Kashmir, the ruggedly beautiful mountainous region that lies along the India-Pakistan border, was long known as 'paradise on earth,' but in recent decades it has been more like hell thanks to the bloody conflict that has claimed over 90,000 lives. Now relative peace has returned to the region but another disaster looms: The glaciers, rivers, and forests in Kashmir are disappearing.
In a state whose economy depends on agriculture and tourism, the decrease in water resources is catastrophic. River and stream levels are down by two thirds in just 40 years. Deforestation and logging have resulted in silt build-up that has blocked the natural springs feeding Kashmir's lakes, which are also threatened by the absence of sewage systems needed to separate toxins from water sources.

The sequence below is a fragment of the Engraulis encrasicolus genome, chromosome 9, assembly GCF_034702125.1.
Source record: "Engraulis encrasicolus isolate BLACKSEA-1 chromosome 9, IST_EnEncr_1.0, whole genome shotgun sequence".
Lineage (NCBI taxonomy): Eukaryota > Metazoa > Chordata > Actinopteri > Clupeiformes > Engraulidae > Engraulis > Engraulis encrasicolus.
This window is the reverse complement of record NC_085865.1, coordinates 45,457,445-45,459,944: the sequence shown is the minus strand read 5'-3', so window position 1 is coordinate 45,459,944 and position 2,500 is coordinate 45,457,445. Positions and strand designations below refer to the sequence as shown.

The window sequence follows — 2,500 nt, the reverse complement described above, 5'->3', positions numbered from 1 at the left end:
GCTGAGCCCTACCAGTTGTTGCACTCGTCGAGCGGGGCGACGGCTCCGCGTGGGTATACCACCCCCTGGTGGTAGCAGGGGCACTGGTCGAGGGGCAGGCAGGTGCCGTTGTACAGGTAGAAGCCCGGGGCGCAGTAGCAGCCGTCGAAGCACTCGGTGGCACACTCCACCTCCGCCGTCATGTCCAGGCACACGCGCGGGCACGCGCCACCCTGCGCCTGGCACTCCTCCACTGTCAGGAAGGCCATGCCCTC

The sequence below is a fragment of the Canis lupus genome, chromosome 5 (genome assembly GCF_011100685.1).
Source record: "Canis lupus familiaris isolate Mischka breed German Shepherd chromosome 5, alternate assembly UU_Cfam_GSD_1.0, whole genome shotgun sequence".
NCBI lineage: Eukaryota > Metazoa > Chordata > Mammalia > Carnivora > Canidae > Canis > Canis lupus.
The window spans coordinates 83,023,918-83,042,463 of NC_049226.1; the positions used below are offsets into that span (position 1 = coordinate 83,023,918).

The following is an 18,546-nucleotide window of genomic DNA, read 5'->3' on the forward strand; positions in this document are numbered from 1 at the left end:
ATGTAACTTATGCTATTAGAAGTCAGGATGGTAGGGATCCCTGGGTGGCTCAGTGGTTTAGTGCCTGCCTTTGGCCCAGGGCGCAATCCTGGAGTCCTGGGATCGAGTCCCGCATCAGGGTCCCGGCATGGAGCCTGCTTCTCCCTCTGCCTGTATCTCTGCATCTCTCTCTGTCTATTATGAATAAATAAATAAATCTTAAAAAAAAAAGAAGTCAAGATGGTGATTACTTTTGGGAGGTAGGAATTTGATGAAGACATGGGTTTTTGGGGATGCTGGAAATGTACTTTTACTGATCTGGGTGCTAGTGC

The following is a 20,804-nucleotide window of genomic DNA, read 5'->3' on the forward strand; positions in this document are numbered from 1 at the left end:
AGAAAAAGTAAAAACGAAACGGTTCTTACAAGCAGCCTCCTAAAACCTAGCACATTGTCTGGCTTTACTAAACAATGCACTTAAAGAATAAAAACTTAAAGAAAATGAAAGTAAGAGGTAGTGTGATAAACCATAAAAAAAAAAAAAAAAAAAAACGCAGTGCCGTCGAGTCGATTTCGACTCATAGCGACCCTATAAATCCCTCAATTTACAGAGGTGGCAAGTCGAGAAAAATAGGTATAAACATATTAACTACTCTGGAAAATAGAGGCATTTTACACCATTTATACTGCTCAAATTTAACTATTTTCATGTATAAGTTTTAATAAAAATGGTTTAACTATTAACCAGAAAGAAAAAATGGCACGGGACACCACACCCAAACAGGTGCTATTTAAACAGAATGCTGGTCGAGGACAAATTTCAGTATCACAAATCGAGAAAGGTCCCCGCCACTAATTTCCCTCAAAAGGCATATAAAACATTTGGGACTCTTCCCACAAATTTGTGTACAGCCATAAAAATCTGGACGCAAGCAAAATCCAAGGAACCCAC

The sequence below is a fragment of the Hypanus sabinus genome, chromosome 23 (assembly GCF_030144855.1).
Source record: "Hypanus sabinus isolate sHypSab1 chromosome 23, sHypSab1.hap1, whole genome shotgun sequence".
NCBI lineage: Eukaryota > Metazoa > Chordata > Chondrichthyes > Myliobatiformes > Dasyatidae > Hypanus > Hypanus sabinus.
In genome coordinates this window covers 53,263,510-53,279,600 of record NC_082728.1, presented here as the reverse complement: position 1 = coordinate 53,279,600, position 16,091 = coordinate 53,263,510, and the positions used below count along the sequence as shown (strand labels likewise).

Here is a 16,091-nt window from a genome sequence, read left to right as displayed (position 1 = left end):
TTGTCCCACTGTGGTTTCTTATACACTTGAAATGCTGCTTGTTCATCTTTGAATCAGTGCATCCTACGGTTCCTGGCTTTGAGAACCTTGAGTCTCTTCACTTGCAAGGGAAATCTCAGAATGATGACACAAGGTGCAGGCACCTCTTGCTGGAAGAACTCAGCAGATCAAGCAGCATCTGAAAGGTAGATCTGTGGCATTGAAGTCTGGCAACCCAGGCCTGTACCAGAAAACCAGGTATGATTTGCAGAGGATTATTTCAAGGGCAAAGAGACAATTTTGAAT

From trekking with scientists to Himalayan glaciers, tracking deforestation, and wading through the lakes of Srinagar to monitor the extent of water pollution, this project analyzes the environmental situation in Kashmir and looks at what is being done to combat the crisis.